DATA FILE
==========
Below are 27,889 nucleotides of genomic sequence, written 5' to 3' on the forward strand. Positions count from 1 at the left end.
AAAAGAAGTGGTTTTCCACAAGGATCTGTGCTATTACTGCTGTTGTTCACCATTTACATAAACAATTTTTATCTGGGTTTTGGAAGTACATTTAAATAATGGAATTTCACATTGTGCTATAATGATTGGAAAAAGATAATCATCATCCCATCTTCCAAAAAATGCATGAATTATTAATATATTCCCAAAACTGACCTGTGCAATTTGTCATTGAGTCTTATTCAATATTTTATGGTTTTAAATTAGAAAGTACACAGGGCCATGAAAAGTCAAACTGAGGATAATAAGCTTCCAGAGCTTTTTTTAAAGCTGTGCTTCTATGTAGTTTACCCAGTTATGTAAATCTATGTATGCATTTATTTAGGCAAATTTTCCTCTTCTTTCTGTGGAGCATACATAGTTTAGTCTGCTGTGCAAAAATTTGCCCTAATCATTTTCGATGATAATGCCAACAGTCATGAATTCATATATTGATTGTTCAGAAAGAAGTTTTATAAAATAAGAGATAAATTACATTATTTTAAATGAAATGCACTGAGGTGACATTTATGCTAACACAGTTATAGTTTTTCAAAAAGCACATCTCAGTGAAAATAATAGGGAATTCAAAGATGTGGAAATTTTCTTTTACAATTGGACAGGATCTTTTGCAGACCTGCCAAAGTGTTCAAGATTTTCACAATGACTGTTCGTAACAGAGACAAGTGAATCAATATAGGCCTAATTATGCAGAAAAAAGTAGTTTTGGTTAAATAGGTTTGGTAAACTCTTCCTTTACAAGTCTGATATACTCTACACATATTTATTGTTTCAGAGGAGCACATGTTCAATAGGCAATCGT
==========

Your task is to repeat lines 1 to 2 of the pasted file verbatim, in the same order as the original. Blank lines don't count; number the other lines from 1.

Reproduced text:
Below are 27,889 nucleotides of genomic sequence, written 5' to 3' on the forward strand. Positions count from 1 at the left end.
AAAAGAAGTGGTTTTCCACAAGGATCTGTGCTATTACTGCTGTTGTTCACCATTTACATAAACAATTTTTATCTGGGTTTTGGAAGTACATTTAAATAATGGAATTTCACATTGTGCTATAATGATTGGAAAAAGATAATCATCATCCCATCTTCCAAAAAATGCATGAATTATTAATATATTCCCAAAACTGACCTGTGCAATTTGTCATTGAGTCTTATTCAATATTTTATGGTTTTAAATTAGAAAGTACACAGGGCCATGAAAAGTCAAACTGAGGATAATAAGCTTCCAGAGCTTTTTTTAAAGCTGTGCTTCTATGTAGTTTACCCAGTTATGTAAATCTATGTATGCATTTATTTAGGCAAATTTTCCTCTTCTTTCTGTGGAGCATACATAGTTTAGTCTGCTGTGCAAAAATTTGCCCTAATCATTTTCGATGATAATGCCAACAGTCATGAATTCATATATTGATTGTTCAGAAAGAAGTTTTATAAAATAAGAGATAAATTACATTATTTTAAATGAAATGCACTGAGGTGACATTTATGCTAACACAGTTATAGTTTTTCAAAAAGCACATCTCAGTGAAAATAATAGGGAATTCAAAGATGTGGAAATTTTCTTTTACAATTGGACAGGATCTTTTGCAGACCTGCCAAAGTGTTCAAGATTTTCACAATGACTGTTCGTAACAGAGACAAGTGAATCAATATAGGCCTAATTATGCAGAAAAAAGTAGTTTTGGTTAAATAGGTTTGGTAAACTCTTCCTTTACAAGTCTGATATACTCTACACATATTTATTGTTTCAGAGGAGCACATGTTCAATAGGCAATCGT